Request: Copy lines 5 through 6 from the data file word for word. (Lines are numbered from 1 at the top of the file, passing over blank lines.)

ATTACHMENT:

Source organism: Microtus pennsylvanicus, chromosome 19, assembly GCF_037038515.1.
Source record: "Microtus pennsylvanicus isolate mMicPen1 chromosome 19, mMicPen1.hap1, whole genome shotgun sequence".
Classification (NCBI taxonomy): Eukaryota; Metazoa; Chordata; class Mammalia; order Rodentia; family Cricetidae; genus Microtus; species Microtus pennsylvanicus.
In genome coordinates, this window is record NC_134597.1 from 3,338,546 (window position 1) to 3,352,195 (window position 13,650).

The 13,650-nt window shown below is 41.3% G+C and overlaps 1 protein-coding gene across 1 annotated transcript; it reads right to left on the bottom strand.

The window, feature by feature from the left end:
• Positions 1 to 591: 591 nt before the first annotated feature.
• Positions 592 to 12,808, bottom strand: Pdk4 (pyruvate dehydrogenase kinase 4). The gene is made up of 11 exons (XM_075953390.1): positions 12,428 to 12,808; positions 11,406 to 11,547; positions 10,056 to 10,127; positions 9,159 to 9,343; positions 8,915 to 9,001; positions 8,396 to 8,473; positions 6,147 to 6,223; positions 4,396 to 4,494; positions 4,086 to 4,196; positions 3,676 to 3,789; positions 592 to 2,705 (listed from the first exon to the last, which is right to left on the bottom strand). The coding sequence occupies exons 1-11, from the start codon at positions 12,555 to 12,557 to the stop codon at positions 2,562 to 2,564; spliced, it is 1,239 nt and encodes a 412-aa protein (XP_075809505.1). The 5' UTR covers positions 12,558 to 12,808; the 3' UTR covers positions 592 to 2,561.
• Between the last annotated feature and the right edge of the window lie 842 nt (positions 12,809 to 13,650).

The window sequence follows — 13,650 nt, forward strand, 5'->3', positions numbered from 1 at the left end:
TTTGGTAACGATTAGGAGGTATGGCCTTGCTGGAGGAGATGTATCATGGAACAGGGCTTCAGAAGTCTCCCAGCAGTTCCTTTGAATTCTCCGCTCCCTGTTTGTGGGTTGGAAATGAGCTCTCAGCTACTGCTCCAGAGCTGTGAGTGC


The 13,650-nt window shown below is 41.3% G+C and overlaps 1 protein-coding gene across 1 annotated transcript; it reads right to left on the bottom strand.

The window, feature by feature from the left end: